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I have been using Dojo and Dijit for more than a year to develop a browser-based IDE. Dojo is a great framework. But creating an IDE-like interface using Dojo is cumbersome and wastes a lot of time unless you are a CSS superman. I have a good understanding of HTML5, JavaScript, and CSS. Building the UI I needed required several CSS hacking that I found by trial and error. There was no systematic way to get from the UI design to the implementation and I am afraid to change the UI layout because any simple change can break the UI, mostly by adding irrelevant scroll-bars to Dijit panes where I do not need them. (the complex UI has 4-5 levels of nested panes including mostly border containers and content panes)

Recently I have come across SproutCore and Cappuccino, which have great demoes and their look and feel is more desktop-based. There has been several discussions comparing these two with each other. But none of them talk about how systematic and quick is it to get from UI design to implementation? Ideally, I should be able to implement the UI I want not more than a couple of days (Assuming that I know the framework), and changing them in the future should be easy.

The other difficulty with Dojo is that I have to work directly with DOM, to append and remove dijit widgets. While I do like to keep this flexibility, I wish I could use a higher level of abstraction to define the application UI. I have read about MVC in SproutCore and Cappuccino, but I am wondering if in practice the provided abstraction layer speeds up the UI development? or the provided layer is a fancy architecture that only increases the readability of the code? Will I lose the direct access to DOM if I build my UI using these abstractions?

Cheers, Navid

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up vote 4 down vote accepted

Cappuccino is much higher-level. You write in Objective-J, not HTML/CSS/JavaScript. I personally do not recommend it as Objective-J is a niche language and you'd be stuck with something not widely-understood by everybody. You'll find it more difficult to look for answers to problems, and other people will have more difficulty in maintaining your code.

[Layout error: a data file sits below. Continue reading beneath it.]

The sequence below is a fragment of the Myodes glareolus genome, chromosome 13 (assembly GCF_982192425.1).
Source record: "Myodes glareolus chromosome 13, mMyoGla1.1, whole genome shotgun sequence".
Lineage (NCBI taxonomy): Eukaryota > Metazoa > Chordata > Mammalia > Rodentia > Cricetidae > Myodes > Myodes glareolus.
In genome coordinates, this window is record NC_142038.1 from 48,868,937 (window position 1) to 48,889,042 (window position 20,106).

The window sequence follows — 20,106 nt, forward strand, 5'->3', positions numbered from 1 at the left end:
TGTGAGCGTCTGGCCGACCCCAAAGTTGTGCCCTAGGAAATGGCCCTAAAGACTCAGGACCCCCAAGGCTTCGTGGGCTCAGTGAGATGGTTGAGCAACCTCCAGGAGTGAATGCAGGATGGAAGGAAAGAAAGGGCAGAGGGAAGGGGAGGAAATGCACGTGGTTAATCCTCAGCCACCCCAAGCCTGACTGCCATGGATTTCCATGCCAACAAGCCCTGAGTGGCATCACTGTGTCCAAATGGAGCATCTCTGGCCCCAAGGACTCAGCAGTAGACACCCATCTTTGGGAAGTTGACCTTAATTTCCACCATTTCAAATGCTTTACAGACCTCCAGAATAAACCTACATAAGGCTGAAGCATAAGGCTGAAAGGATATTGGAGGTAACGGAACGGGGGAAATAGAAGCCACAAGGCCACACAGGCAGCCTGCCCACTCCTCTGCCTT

However, due to it being high level, it does shield you from the drudgery of programming in "standards" (i.e. HTML/CSS/JavaScript). Therefore, you should be able to develop UI's faster and easier, but you'll have to instead learn the ins-and-outs of Objective-J. All-in-all, not much to gain here, I suppose.

SproutCore, on the other hand, is HTML/CSS/JavaScript based, so you don't really have to relearn the basics. It follows the MVC model of separating UI and data concerns, so programming UI's should be easier.

My personal recommendation is to stick with Dojo -- 1.6 has come out, which has change-tracking, state-tracking and bining support. 1.7 is around the corner. The MVC module is improving fast. The next version, 2.0, will be quite awesome. It is being actively developed on, and so you won't be left behind.

Dojo can also be used with the Closure Compiler's Advanced Mode to make highly-compact, highly-optimized, fully-obfuscated builds for deployment. Other JavaScript-based frameworks are not as adaptable.

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Cappuccino most definitely goes beyond just improving readability. If you don't want something to have a scrollbar in Cappuccino, don't give it one. That's pretty much the end of the story and one of the great advantages of using such a framework. In my experience, HTML and CSS is just an endless troubleshooting session. With Cappuccino things go where you say they should and stay there. And this is true across browsers as well (most of the time).

Furthermore you can, if you choose to, build your user interface using Interface Builder and Cappuccino's nib2cib utility. This makes it trivial both to initially lay out and to then later shuffle buttons and controls around.

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Have you considered jQuery and the jQuery UI?

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